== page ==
In just a couple of weeks, families across the country will start gathering for the holidays. For those of us with older parents, it's a time to check in and make sure that Mom and Dad are okay. If you find your mother is more forgetful or your father isn't getting out enough, it may be time to step in and get them some help. The only problem is that most adult children don't know where to turn for assistance.
Afraid your Mom is missing out on important government benefits? Fortunately, there's a hassle-free way to found out. Just fill out a 20 to 30 minute questionnaire on BenefitsCheckup and the website will sort through the National Council on Aging's database, which includes federal, state and private programs. You never know, you just might discover that your mother qualifies for prescription drug or rent assistance.
Few things are as complicated as the Medicare system. So don't be surprised if your parent asks you for some help trying to navigate the insurance program and all of its choices. If you need a quick tutorial, go to Medicare.gov and you'll find a full explanation of how the program works, including some advice on what to do if a claim gets denied.
You'll find Medicare.gov is also useful as your parent ages and needs more assistance with daily living. The Nursing Home Compare and Home Health Compare tools help families locate and compare nursing homes and home health care agencies in their area.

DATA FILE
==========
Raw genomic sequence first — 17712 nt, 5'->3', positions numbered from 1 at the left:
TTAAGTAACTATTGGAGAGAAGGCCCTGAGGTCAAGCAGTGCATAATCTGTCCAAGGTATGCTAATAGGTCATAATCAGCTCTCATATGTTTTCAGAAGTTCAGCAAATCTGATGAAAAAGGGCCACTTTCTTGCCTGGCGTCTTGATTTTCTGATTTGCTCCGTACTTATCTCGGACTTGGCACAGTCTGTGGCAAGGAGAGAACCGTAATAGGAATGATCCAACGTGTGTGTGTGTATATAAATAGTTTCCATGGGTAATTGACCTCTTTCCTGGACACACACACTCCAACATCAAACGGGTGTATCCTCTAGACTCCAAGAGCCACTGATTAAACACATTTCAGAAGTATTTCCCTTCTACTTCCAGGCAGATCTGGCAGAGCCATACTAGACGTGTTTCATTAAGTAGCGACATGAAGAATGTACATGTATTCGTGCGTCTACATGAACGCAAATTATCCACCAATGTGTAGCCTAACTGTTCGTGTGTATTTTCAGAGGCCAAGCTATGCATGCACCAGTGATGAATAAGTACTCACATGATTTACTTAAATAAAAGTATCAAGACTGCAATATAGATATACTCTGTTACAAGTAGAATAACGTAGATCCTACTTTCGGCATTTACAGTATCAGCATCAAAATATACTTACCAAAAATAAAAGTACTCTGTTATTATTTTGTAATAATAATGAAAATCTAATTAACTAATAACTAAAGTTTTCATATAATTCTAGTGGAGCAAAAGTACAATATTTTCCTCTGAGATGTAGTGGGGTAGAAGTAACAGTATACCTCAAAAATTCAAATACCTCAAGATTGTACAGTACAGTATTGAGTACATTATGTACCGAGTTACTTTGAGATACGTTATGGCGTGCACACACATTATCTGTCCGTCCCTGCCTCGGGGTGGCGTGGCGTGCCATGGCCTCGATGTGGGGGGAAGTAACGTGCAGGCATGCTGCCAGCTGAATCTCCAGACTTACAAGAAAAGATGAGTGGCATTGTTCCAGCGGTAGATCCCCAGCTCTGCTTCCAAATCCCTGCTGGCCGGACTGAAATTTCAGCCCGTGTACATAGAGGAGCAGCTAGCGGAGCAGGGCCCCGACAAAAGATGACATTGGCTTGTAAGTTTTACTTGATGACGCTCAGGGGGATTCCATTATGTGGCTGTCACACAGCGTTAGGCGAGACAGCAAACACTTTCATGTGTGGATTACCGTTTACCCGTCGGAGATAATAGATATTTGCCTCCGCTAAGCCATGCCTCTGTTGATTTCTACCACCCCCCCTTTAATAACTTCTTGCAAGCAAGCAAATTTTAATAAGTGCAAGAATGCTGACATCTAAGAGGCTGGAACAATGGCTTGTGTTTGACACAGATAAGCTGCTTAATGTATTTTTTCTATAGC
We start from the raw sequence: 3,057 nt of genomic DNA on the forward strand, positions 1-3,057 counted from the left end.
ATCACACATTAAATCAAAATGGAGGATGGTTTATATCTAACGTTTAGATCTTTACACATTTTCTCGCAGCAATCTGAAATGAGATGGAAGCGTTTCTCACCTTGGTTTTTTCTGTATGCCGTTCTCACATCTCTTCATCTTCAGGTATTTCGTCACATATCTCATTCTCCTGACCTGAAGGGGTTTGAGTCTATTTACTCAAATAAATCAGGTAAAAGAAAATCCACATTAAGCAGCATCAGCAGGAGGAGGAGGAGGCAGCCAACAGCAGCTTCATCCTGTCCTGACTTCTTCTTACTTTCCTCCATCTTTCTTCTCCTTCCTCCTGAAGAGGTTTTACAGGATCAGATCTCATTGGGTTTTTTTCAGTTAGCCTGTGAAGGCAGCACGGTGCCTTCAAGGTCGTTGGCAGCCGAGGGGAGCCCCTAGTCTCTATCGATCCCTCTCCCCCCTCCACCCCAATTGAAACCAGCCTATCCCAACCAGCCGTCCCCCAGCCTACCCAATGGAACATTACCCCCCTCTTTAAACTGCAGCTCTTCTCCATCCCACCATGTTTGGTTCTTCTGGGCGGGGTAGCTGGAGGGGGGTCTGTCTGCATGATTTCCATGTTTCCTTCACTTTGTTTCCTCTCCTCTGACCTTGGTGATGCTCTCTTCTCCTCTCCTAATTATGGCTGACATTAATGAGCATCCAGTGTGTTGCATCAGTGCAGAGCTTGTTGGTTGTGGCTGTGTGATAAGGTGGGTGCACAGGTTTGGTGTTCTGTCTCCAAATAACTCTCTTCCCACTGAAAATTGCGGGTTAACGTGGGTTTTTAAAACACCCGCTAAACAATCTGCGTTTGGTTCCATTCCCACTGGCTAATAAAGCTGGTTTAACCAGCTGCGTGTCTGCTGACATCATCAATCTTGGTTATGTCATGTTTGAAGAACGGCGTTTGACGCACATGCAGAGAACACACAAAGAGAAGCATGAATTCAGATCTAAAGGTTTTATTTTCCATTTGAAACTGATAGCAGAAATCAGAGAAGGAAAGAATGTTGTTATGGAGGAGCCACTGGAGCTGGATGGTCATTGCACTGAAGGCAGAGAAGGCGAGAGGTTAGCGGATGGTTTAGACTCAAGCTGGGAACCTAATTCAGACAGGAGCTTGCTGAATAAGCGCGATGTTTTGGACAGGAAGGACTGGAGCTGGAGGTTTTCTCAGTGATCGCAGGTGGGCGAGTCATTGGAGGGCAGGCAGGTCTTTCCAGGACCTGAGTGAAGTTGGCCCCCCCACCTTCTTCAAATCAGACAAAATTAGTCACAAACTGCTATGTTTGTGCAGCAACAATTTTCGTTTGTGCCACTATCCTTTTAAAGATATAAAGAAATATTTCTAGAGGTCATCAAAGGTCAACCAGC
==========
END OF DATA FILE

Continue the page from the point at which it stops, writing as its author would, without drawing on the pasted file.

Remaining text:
3. National Association of Professional Geriatric Care Managers
There are times when adult children need more than just a website. Consider hiring a geriatric care manager for more hands-on assistance. These professionals can do everything from evaluate a parent's long term care needs to coordinate a loved one's daily care. These professionals can be especially useful for adult children who live far from Mom and Dad and can't monitor them regularly. Check out the national association's website for more information and a directory of members.
Are you ready to care for your parents?
Stacey Bradford is the author of The Wall Street Journal Financial Guidebook for New Parents.
Thanksgiving Spread image courtesy of Flickr, CC 2.0.
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